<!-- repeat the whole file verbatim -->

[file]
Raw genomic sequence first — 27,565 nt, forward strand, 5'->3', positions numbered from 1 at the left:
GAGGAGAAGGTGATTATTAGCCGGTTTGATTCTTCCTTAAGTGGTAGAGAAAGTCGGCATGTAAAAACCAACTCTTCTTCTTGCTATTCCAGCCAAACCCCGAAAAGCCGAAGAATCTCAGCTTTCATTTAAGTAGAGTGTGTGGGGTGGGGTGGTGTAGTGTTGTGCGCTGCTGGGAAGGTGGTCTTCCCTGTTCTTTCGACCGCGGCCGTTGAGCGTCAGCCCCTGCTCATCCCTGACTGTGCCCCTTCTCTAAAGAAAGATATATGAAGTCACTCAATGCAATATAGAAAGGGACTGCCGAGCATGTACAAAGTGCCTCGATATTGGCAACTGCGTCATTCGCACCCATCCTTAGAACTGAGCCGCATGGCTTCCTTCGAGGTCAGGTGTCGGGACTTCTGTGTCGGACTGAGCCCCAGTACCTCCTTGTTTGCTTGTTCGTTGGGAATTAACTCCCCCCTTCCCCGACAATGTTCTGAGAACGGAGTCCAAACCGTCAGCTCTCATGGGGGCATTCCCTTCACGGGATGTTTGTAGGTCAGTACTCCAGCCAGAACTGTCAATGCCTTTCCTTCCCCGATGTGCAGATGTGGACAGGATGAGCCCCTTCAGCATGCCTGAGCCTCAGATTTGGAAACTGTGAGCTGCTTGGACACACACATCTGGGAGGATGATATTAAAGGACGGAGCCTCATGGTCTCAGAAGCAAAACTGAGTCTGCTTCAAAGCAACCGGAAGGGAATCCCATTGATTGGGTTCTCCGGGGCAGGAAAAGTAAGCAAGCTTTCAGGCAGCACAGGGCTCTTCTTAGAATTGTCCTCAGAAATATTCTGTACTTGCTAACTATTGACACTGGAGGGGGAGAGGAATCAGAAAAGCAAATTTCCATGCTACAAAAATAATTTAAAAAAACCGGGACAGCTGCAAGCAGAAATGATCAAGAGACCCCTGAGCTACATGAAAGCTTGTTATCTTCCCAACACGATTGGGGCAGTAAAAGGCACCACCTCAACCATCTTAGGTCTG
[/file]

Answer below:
Raw genomic sequence first — 27,565 nt, forward strand, 5'->3', positions numbered from 1 at the left:
GAGGAGAAGGTGATTATTAGCCGGTTTGATTCTTCCTTAAGTGGTAGAGAAAGTCGGCATGTAAAAACCAACTCTTCTTCTTGCTATTCCAGCCAAACCCCGAAAAGCCGAAGAATCTCAGCTTTCATTTAAGTAGAGTGTGTGGGGTGGGGTGGTGTAGTGTTGTGCGCTGCTGGGAAGGTGGTCTTCCCTGTTCTTTCGACCGCGGCCGTTGAGCGTCAGCCCCTGCTCATCCCTGACTGTGCCCCTTCTCTAAAGAAAGATATATGAAGTCACTCAATGCAATATAGAAAGGGACTGCCGAGCATGTACAAAGTGCCTCGATATTGGCAACTGCGTCATTCGCACCCATCCTTAGAACTGAGCCGCATGGCTTCCTTCGAGGTCAGGTGTCGGGACTTCTGTGTCGGACTGAGCCCCAGTACCTCCTTGTTTGCTTGTTCGTTGGGAATTAACTCCCCCCTTCCCCGACAATGTTCTGAGAACGGAGTCCAAACCGTCAGCTCTCATGGGGGCATTCCCTTCACGGGATGTTTGTAGGTCAGTACTCCAGCCAGAACTGTCAATGCCTTTCCTTCCCCGATGTGCAGATGTGGACAGGATGAGCCCCTTCAGCATGCCTGAGCCTCAGATTTGGAAACTGTGAGCTGCTTGGACACACACATCTGGGAGGATGATATTAAAGGACGGAGCCTCATGGTCTCAGAAGCAAAACTGAGTCTGCTTCAAAGCAACCGGAAGGGAATCCCATTGATTGGGTTCTCCGGGGCAGGAAAAGTAAGCAAGCTTTCAGGCAGCACAGGGCTCTTCTTAGAATTGTCCTCAGAAATATTCTGTACTTGCTAACTATTGACACTGGAGGGGGAGAGGAATCAGAAAAGCAAATTTCCATGCTACAAAAATAATTTAAAAAAACCGGGACAGCTGCAAGCAGAAATGATCAAGAGACCCCTGAGCTACATGAAAGCTTGTTATCTTCCCAACACGATTGGGGCAGTAAAAGGCACCACCTCAACCATCTTAGGTCTG